Empagliflozin for type 2 diabetes
- Aust Prescr 2015;38:64-6
- 1 April 2015
- DOI: 10.18773/austprescr.2015.024
First published 13 February 2015
Approved indication: type 2 diabetes
Jardiance (Boehringer Ingelheim)
10 mg and 25 mg film-coated tablets
Australian Medicines Handbook section 10.1.5
Empagliflozin is the third inhibitor of the sodium-glucose co-transporter 2 (see Aust Prescr 2014;37:14-16 and 2014;37:17-20) to be approved for the treatment of adults with type 2 diabetes. Canagliflozin and dapagliflozin are already available in Australia. By inhibiting renal reabsorption of glucose, the drugs increase glucose excretion thereby decreasing blood glucose.
Empagliflozin is rapidly absorbed and there is an immediate increase in the excretion of glucose which continues for at least 24 hours. The elimination half-life is approximately 12 hours with excretion in urine and faeces. There is some metabolism, but this does not involve the cytochrome P450 system. Empagliflozin is a substrate for the P-glycoprotein transporter, but it is unlikely that it will cause interactions with other substrates. Renal and hepatic impairment will increase plasma concentrations of empagliflozin, but no dose adjustment is recommended. However, empagliflozin is contraindicated if the eGFR is 45 mL/min/1.73 m2 or less.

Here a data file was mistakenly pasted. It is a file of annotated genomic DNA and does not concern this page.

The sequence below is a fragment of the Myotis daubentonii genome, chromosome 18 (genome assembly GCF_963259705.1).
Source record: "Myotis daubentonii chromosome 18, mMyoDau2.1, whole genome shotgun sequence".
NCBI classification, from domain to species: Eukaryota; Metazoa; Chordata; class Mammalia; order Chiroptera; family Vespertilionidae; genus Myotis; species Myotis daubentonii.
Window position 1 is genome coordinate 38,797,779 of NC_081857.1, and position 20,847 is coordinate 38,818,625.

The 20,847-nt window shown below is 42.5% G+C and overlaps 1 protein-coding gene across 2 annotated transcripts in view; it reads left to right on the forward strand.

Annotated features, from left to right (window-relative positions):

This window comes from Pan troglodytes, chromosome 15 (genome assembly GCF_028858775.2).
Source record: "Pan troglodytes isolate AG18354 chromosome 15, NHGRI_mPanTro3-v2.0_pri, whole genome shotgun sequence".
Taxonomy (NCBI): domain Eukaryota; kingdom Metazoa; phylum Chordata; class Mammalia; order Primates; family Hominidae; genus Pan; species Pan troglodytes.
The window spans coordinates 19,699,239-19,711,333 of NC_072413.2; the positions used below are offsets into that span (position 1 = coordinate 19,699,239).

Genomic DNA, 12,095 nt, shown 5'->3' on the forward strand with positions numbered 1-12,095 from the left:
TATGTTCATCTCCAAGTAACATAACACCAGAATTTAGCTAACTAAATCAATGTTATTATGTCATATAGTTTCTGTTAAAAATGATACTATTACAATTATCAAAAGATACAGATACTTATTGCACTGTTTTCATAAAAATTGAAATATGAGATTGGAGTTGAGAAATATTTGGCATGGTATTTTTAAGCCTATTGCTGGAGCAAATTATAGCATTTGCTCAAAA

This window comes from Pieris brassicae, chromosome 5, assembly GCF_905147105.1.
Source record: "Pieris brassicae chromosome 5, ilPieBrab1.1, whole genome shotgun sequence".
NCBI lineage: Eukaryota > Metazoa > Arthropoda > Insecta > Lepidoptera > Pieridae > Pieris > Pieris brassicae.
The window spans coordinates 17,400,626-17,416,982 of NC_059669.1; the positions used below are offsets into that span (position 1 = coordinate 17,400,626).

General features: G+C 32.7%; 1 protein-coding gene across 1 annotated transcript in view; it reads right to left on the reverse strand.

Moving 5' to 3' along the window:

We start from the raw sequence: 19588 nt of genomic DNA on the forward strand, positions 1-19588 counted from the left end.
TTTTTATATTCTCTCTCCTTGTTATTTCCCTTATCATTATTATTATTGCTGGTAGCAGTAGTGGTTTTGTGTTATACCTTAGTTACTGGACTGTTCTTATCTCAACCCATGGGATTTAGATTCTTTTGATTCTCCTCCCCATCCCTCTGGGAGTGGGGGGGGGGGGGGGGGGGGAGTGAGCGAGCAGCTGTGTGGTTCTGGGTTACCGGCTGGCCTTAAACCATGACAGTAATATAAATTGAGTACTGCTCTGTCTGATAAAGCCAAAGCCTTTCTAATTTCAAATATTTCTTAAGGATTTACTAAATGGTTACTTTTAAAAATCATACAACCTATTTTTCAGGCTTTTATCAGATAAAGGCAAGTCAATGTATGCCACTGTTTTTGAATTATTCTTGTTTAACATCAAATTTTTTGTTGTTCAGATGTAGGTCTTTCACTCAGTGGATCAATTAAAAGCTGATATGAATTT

A phase III placebo-controlled trial randomised 899 previously untreated patients to take once-daily empagliflozin 10 mg or 25 mg or sitagliptin 100 mg. These patients had a mean HbA1c of 63 mmol/mol (7.88%). After 24 weeks this had been significantly reduced by the active treatments (see Table 1). The proportion of patients achieving a concentration below 53 mmol/mol (7%) was 12% with placebo, 35% with empagliflozin 10 mg, 44% with 25 mg and 38% with sitagliptin. Patients taking empagliflozin 10 mg lost 2.26 kg in weight and those taking 25 mg lost 2.48 kg while there was no significant weight loss with placebo or sitagliptin.1
Like other sodium‑glucose co‑transporter 2 inhibitors, empagliflozin has also been studied in combination with other drugs for diabetes (see Table 1). It is most likely to be used in this way, unless the patient has an intolerance of metformin.
Empagliflozin was added to the treatment of patients who had a mean HbA1c of at least 53 mmol/mol (7%) despite treatment with metformin. A placebo was given to 207 patients, while 217 added empagliflozin 10 mg and 213 added empagliflozin 25 mg. After 24 weeks the mean HbA1c fell by 1.4 mmol/mol with placebo, 7.7 mmol/mol with empagliflozin 10 mg and by 8.4 mmol/mol with 25 mg. In percentage units, the difference from placebo was 0.57% with empagliflozin 10 mg and 0.64% with empagliflozin 25 mg.2